Niagara Gazette — There’s two different lines of thinking emerging on the current Lewiston-Porter school board.
Last week, the seven-member board voted to adopt its 2013-14 spending plan, which was decided would increase its tax levy by 5.5 percent. The number exceeds the district’s tax levy threshold set by a state formula and will require a supermajority of 60 percent of district voters to be approved.
When school board President Jodee Riordan called for a roll call ballot, the first response was a bit shocking. Jerome Andres said no.
“I thought (Superintendent) Chris Roser’s initial budget was, while tough, reasonable,” Andres said after the vote. “Strategically, I don’t think it was a good idea to go over the cap. We have to ask our voters to also approve a $26 million project and I don’t think it was a good idea.”
Roser’s original plan he recommended included a series of staffing cuts which would leave the district with almost 10 less teaching positions, several support staff cut and one administrator below current levels. It also cut the district’s popular afterschool program used by struggling high school students and modified sports for middle school students, which about half the school’s population participated in this past year.
Roser also provided a list of reinstatements he thought the board could consider, but never endorsed exceeding the tax cap, which stood at 4 percent in the district.
In fact, Roser recommended not exceeding the cap, which is determined by a series of exemptions and calculations which modify the initial 2 percent to which the law holds municipalities.
Andres wasn’t the only one who sided with Roser’s opinion, as board newcomer Mollie Lucas joined in moments later. The budget was adopted by a 5-2 vote.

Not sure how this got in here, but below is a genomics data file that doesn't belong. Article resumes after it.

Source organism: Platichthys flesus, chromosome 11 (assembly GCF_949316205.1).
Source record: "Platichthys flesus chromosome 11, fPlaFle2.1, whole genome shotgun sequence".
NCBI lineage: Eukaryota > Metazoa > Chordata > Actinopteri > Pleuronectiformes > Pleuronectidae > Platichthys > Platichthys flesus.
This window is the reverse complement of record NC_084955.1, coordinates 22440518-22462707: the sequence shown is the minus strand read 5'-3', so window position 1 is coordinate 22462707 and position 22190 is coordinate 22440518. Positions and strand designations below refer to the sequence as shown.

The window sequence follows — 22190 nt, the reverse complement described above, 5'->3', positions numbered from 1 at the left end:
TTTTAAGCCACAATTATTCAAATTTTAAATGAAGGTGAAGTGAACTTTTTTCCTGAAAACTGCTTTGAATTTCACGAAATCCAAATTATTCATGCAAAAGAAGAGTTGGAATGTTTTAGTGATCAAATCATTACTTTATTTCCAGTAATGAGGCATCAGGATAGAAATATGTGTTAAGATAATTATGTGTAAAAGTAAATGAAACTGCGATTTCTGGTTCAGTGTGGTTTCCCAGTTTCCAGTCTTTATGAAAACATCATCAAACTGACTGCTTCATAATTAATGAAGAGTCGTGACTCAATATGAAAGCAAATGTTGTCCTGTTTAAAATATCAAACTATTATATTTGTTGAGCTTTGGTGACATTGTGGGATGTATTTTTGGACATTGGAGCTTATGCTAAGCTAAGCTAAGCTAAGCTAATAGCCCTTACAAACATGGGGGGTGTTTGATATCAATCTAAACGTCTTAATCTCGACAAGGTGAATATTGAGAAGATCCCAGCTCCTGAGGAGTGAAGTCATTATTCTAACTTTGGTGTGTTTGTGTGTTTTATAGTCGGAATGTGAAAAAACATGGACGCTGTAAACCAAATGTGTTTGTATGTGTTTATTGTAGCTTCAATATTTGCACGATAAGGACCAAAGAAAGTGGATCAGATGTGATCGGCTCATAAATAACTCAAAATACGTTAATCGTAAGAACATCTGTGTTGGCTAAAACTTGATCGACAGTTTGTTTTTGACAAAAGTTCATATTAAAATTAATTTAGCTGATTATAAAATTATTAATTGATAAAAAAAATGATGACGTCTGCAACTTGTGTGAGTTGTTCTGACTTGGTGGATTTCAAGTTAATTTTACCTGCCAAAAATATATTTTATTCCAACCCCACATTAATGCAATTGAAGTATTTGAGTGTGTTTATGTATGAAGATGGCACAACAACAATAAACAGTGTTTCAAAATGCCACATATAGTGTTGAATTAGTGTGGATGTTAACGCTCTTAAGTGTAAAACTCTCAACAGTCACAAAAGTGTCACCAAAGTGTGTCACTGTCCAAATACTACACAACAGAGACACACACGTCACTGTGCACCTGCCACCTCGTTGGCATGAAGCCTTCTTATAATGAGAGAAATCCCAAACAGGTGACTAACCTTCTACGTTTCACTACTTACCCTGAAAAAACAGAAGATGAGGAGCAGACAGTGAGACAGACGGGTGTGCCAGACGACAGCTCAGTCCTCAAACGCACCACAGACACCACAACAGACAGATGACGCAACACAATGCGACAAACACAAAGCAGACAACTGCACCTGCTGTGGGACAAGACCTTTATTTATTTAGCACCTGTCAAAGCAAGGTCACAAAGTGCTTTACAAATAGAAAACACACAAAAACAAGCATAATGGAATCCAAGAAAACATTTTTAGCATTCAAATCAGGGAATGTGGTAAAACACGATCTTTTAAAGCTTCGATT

While Andres worried about trying to get all of its spending approved, board member Keith Fox was worried about the district’s layoffs. Fox, a retired teacher in the Niagara Falls district, said he couldn’t rightly agree with a budget plan which eliminated as many positions as Roser’s plan.
“If you’ve ever been laid off, you can understand the hardships the staff will be going through,” Fox said. “I really believe we have a fantastic school district here and I believe the people will do the right thing.”
One area district officials have focused on recently is the situation New York put the district in financially. They believe failures on the state’s part, like the continuation of the Gap Elimination Adjustment originally instituted by Gov. David Paterson following the housing market collapse in 2008, directly contributed to a potential tax increase above the levy limit.
And they may be correct.
Lewiston-Porter is responsible for paying state aid back to Albany, as will every school district, in 2013. It’s responsible for $1.8 million, a figure which if allowed to remain at Lew-Port would eliminate the need for any tax levy increase at all. It balances Roser’s budget, though it still requires the cuts he originally proposed.
Riordan said pressure from New York is the prime reason the district is turning to the taxpayers for additional support.
“We all pay money to New York state,” the board president said. “And every year, they fail to pay us what they promise us in their formulas. We have no other choice but to turn to the taxpayer.”BIG RED NUMBER 5.5 Percentage increase in the tax levy in Lew-Port's 2013-14 spending plan. It exceeds the tax cap. Contact reporter Timothy Chipp at 282-2311, ext. 2251 or follow on Twitter @timchipp.